Mount Greenwood on the Southwestern edge Chicago is a mostly middle-class white neighborhood that has long attracted police officers and city workers required to live inside the city.
Next door is Beverly, also a middle-class community, but one that historically has prided itself on being racially integrated.
And to the east and north of these neighborhoods are mostly poorer, all-black or Latino communities.
The distinct differences among the neighborhoods is being highlighted as parents and others start assessing a plan to reorganize the schools in Beverly and Mt. Greenwood. A public forum is scheduled tonight (Monday) at the Beverly Arts Center.
Ald. Matt O’Shea (19th) and State Sen. Bill Cunningham (D-18th District) say their proposal is attempting to address an enrollment imbalance. Mt. Greenwood Elementary School has a new annex, six mobile units and is still slightly overcrowded.
The two politicians say they were told by City Hall and Chicago Public Schools that they could get a $20 million annex for Mt. Greenwood. Originally, they were going to build a seventh and eighth-grade center on the nearby campus of Chicago High School for Agricultural Sciences.
But O’Shea says he wanted to use capital money for other schools in his ward that need help. So he came up with this plan: Two schools in Beverly—Kellogg and Sutherland—would merge. Keller Regional Gifted School would move into Kellogg’s building, which would be renovated. And Mt. Greenwood Elementary would get Keller’s building, which is just three blocks away.
The bulk of the $20 million would be used to fix up Esmond, a school that serves almost all poor, black students, also in O’Shea’s 19th District.
“Esmond is falling apart,” he says. “We had a fire there two years ago. We have the air conditioning out repeatedly. We have the heat out repeatedly. We have water getting through the windows.”
But O’Shea and Cunningham’s plan is being fought by parents from at least one of the schools. Moms from Kellogg admit that many families in their middle-class neighborhood of Beverly don’t send their children to the small school. But that leaves space for the school to take students from outside the community.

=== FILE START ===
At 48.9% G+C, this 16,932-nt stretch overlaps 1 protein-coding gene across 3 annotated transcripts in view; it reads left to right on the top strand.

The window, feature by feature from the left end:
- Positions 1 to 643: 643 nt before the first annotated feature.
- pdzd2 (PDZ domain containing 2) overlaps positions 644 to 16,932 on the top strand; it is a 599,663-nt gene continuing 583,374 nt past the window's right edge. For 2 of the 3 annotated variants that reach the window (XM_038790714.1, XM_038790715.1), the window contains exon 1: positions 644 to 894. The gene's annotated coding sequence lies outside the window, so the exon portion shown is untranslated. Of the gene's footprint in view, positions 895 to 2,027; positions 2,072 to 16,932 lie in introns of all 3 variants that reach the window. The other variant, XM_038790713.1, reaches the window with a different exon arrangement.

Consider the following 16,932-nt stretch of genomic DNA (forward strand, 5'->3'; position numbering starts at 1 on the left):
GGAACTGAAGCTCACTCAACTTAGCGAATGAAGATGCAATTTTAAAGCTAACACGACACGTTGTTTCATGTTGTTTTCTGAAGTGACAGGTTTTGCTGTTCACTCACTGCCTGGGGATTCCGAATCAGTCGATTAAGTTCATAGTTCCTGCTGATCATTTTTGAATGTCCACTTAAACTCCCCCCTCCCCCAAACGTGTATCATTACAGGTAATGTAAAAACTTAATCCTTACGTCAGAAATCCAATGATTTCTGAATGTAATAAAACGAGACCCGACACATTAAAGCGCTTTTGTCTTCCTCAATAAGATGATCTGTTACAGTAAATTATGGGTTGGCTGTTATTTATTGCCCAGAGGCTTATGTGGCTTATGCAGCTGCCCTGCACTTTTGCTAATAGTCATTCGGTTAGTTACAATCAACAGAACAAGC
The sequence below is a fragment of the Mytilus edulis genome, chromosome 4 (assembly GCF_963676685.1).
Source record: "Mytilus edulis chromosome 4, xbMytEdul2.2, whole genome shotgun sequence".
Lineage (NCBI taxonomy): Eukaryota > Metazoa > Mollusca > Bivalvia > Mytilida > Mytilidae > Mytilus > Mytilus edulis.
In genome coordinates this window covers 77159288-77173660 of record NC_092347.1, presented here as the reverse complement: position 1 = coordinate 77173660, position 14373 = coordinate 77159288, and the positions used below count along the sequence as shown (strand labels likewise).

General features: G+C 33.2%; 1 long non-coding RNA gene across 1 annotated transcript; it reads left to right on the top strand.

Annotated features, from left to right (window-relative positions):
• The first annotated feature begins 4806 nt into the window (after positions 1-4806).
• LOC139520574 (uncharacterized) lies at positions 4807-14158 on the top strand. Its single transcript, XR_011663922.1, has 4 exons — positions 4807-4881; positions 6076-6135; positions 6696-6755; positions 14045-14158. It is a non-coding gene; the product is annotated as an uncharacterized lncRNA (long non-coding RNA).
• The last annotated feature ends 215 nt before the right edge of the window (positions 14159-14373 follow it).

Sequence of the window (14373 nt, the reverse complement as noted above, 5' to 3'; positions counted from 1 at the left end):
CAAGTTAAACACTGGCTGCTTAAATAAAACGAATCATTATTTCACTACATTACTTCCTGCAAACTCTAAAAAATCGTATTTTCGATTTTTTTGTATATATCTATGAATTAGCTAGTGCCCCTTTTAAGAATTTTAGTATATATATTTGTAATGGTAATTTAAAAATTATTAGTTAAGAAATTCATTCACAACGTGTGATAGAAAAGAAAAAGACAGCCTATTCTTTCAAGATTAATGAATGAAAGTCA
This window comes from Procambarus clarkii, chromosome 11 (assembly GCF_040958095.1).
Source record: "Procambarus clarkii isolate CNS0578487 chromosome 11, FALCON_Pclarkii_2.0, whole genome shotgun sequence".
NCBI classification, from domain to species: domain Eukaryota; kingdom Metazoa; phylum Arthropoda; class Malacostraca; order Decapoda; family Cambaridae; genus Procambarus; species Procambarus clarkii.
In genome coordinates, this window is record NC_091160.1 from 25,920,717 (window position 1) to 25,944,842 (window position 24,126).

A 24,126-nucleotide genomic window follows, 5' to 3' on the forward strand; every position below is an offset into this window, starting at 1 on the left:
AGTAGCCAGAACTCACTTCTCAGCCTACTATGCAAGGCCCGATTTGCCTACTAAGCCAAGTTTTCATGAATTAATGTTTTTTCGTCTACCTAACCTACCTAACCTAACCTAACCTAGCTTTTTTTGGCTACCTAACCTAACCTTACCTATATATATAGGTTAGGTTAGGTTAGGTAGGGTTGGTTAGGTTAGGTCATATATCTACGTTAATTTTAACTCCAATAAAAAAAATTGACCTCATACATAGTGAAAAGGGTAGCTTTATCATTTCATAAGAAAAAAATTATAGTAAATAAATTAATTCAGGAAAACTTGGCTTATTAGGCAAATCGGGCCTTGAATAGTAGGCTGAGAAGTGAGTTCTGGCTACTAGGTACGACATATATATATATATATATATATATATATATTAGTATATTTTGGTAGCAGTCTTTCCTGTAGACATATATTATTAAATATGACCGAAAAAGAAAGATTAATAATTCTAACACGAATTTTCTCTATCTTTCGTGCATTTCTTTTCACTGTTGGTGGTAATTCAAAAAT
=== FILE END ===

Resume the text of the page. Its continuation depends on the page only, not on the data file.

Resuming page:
Parent Maggie LaRaviere says it presents a wonderful opportunity for children from poorer neighborhoods to go to a good school in a safe neighborhood.
“It is a life changer,” says LaRaviere. “Some of the kids come back and say going to Kellogg allowed me to get into Whitney Young or get a graduate degree. So CPS says it embraces economic diversity as a way to support academic excellence and that is what we do at Kellogg.”
Though O’Shea says Kellogg would merge with Sutherland, they would become one school, which would likely mean that Kellogg would be shut down.
LaRaviere and other moms are also upset that the school likely being shut down under this plan is the one in the area that is mostly black and with the most low-income students. And the one experiencing the least upheaval would be Mt. Greenwood Elementary, which is 84 percent white.
But O’Shea notes that Sutherland also is racially diverse and the two schools would stay integrated.
O’Shea and CPS officials say that this plan is just being introduced to the communities to get feedback and may never be implemented.
Sarah Karp is a reporter for WBEZ. Follow her @sskedreporter or @WBEZeducation.